The old reliable teacher union's stance is a setback, but may not scupper pay deal
The all-new Lansdowne Road Agreement looked like a done deal last Thursday. Public servants had to make up their minds if they want to vote for a deal that means they are in line for a €1.1bn pay boost over four years.
But yesterday there was a bit of a shocker.
The primary teachers' union threw a spanner in the works by advising its 36,000 members to reject it when they begin balloting next week.
In the normal course of events, the ratification of big pay deals, be they social partnership or public sector pacts, follow a predictable chain of events.
There is initial grumbling by the usual union suspects who always reject them before the first of the big players - the Irish National Teachers' Organisation (Into) - says yes.
This sets the tone for the rest of the ballots in the autumn and everyone can relax during the summer holidays, particularly the teachers who don't have to work through them.
But yesterday the old reliable union declared that it is not recommending the draft proposal to extend the Lansdowne Road Agreement because it fails to give new teachers equal pay.
It's a slap in the face for its general secretary Sheila Nunan - one of the four negotiators for the union side at the top table at the talks in Lansdowne House.
"The recent pay talks were an opportunity to draw a line under pay discrimination and right a wrong imposed on new entrants since 2011," she said. "The agreement has failed to signal an end to pay inequality imposed by Government on recent entrants."
Either the Government held a hard line, she did not argue well enough, or along with the rest of the union team failed to gauge the mood and pay enough attention to the issue.
On the subject of new entrants to the public service, the draft deal said the parties acknowledged concerns in relation to the two-tier set-up.
It said an examination of salary scale issues that are a result of recessionary cuts would be undertaken within 12 months of the start of the deal.
But after this, the parties would agree a way to address the matter that "does not give rise to implications for the fiscal envelope of this agreement".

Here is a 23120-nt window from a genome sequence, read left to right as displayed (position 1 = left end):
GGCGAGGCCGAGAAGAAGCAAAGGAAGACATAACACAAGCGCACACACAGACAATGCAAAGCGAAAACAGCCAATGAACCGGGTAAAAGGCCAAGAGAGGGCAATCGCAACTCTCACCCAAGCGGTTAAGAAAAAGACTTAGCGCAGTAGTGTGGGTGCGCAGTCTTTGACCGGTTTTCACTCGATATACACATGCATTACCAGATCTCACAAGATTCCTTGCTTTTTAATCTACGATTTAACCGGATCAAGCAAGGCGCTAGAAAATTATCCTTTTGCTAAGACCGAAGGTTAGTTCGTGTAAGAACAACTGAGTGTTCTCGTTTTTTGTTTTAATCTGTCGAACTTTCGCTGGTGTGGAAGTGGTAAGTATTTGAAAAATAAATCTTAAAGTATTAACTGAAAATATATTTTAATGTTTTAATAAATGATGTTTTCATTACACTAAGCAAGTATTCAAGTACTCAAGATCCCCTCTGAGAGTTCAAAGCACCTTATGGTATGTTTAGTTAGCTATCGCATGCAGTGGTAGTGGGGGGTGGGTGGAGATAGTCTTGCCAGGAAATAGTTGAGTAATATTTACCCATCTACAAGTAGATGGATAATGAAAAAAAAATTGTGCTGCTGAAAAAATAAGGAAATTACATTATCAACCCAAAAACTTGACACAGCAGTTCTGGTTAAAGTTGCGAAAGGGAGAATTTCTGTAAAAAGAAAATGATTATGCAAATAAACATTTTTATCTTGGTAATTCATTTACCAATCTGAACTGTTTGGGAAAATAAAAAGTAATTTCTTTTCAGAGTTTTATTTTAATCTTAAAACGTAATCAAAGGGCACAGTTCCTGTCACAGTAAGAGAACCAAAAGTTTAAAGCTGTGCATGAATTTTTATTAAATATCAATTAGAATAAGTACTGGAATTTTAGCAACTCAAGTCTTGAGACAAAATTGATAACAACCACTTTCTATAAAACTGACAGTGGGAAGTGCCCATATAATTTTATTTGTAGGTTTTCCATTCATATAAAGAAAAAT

It seems they had the go-ahead to find a way of addressing lower pay rates that did not involve looking for money.
Ms Nunan's executive could hardly be seen to have sold out the "yellow pack" workforce, when the TUI has recommended rejection on the issue and the ASTI is likely to do so.
Newly qualified teachers and indeed all new entrants to the public service begin on lower starting salaries than their colleagues.
But they only remain on lower wages for around two years before going on to the normal incremental pay scale.
The truth is that starting salaries in teaching are not the worst.
The first point on the scale for a newly qualified teacher is €33,806.
For gardaí, for example, starting pay is in the early €20,000s.
Teachers will probably argue that they have higher qualifications, but there was a time when the two professions were pegged at the same level.
Public Expenditure and Reform Minister Paschal Donohoe recently revealed it would cost €209m to restore a single-tier pay system and insisted it was not having an impact on recruitment. Given the cost of the proposed deal, adding it to this would be a no-no, so it would have to be cut from something else. Pay rises, for example.
The Into stance will spur on unions who are objecting to the deal on other grounds.
The Civil, Public and Services Union will ballot its members if extra unpaid hours that add 20 minutes to its members' working day are not abolished by the end of this month. The deal says they're not going to be.
The Irish Nurses and Midwives Organisation wanted a Government commitment to put its members on a higher pay scale for professional staff because of retention problems. That didn't happen.
And those on Rolls Royce fast accrual pensions - including gardaí, prison officers and Defence Forces personnel - are far from happy with the fact that they will have to pay a higher permanent pension contribution than anyone else.
The bottom line is that the Into vote, if it goes the way the executive wants along with those who have publicly objected so far, would not bring down the deal on its own. But there would be no deal without the big players Siptu and Impact.
Public servants don't have long to decide. They will have to make up their minds fast if they want a slice of the October budget.